What is striking is that it took Saxena virtually no time to shut down any attempt to demonize the religious minority. His refusal to stay quiet in the face of hate mongering, as well as his appeal for calm and legal recourse, were natural and spontaneous. While reading about and listening to his words, one cannot help thinking that Saxena is saying the things - in letter and in spirit - that we have longed to hear from Prime Minister Narendra Modi.
Ever since the lynching of Mohammad Ahklaq in September 2015, the prime minister's responses to hate crimes have not only between few and far between, but as the subsequent acts of violence have proved, ineffectual. Even as the country has slid into an abyss, Bharatiya Janata Party (BJP) leaders have defended the prime minister's hands-off approach by characterizing hate crimes as law and order problems, which don't necessarily warrant a response from the head of government.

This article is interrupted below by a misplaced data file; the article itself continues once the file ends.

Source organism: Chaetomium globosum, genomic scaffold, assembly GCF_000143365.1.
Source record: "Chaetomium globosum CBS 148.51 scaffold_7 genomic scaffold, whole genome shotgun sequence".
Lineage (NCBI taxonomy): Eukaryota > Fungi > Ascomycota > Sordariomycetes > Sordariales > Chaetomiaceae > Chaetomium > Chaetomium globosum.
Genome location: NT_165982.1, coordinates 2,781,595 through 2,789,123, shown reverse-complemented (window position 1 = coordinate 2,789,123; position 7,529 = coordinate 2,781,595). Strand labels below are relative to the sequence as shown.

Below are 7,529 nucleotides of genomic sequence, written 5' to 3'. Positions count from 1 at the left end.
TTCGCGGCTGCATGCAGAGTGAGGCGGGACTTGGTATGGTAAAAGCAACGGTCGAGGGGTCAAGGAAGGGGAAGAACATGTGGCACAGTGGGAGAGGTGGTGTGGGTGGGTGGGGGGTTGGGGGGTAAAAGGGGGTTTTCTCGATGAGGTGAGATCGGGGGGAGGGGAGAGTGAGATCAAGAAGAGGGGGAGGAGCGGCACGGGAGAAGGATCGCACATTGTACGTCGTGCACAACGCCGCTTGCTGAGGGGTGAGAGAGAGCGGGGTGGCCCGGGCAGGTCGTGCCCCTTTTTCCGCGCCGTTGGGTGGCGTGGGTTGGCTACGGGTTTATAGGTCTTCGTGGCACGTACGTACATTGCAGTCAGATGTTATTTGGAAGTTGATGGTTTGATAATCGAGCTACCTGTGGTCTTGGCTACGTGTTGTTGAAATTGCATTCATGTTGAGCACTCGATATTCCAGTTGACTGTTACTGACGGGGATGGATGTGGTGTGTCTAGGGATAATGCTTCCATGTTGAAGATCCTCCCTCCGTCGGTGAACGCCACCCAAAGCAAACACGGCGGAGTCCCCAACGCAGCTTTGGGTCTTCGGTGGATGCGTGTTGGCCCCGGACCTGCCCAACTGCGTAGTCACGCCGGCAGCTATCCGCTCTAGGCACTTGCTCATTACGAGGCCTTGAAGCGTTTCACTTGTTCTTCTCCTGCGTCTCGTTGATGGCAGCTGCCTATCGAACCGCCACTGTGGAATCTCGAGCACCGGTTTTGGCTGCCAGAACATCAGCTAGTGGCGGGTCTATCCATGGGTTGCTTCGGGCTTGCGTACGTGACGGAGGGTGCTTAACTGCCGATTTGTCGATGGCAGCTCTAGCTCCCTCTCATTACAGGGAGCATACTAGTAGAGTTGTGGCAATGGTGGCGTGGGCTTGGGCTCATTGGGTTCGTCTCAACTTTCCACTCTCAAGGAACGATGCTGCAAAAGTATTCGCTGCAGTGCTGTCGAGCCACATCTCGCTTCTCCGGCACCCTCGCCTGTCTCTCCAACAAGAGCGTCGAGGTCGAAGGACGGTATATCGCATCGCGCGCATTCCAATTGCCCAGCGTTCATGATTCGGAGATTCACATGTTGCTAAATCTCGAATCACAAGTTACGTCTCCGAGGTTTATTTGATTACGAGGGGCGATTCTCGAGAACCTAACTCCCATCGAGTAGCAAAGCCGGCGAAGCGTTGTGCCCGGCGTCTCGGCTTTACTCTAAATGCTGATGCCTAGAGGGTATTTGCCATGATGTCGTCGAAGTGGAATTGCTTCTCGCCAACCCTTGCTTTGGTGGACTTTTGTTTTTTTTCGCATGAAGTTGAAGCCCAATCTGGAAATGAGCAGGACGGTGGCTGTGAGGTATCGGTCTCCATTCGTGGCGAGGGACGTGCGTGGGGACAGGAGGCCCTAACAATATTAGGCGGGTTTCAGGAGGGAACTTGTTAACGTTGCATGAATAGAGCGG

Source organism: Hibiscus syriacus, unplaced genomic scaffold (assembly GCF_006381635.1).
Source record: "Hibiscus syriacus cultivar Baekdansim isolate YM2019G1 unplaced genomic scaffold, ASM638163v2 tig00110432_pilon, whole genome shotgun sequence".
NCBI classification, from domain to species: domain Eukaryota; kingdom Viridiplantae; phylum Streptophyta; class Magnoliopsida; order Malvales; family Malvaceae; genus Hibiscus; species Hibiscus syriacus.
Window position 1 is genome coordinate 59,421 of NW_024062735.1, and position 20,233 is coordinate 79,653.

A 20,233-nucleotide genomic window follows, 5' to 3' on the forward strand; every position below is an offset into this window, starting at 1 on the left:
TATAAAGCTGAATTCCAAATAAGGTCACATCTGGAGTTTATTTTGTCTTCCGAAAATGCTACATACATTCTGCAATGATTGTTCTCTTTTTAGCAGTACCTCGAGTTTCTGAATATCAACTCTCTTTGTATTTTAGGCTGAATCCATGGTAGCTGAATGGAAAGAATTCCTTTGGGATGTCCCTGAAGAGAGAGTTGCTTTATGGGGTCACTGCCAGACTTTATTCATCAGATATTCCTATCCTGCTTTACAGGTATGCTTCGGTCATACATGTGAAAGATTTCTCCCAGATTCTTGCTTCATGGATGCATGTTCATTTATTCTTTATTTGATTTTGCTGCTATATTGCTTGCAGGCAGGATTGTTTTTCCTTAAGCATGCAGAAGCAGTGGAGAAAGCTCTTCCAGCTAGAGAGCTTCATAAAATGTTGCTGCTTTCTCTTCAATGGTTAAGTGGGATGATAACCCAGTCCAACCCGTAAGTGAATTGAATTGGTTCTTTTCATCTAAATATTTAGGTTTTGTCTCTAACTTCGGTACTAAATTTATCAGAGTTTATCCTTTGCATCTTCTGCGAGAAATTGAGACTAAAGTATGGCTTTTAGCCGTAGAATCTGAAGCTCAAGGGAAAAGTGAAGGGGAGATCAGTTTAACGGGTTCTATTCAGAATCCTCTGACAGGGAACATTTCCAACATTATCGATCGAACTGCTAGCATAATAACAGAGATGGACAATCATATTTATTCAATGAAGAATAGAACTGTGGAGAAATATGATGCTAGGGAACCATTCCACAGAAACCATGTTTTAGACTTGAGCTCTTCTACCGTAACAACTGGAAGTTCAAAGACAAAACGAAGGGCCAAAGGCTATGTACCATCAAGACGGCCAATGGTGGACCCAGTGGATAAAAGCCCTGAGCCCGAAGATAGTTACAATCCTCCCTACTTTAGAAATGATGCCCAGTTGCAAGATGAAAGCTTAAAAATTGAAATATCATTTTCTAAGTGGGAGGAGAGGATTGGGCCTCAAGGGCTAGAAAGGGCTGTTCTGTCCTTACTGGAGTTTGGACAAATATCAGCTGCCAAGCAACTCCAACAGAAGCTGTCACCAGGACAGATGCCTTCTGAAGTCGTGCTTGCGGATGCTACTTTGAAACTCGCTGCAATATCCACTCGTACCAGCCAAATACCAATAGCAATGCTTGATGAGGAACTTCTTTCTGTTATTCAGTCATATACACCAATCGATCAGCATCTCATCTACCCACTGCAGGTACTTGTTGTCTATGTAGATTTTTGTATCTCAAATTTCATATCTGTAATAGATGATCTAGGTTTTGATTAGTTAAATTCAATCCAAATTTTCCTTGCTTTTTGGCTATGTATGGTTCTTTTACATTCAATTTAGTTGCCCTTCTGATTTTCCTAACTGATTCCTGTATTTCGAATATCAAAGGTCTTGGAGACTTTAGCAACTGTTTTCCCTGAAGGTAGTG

Saxena's clear stand in the aftermath of his son's death contained the anger and stymied the mischief that tends to follow incidents of this nature. The prime minister, however, has stopped short of reassuring the nation at several critical junctures in the past three years. Even in the wake of hate crimes like Junaid Khan's murder on a train and the public flogging of Dalits, and the assault on free speech by members of the Karni Sena who did not allow Padmaavat to release in Rajasthan despite a Supreme Court order, the prime minister has shied away from publicly and forcefully reinforcing the secular and democratic credentials of this country.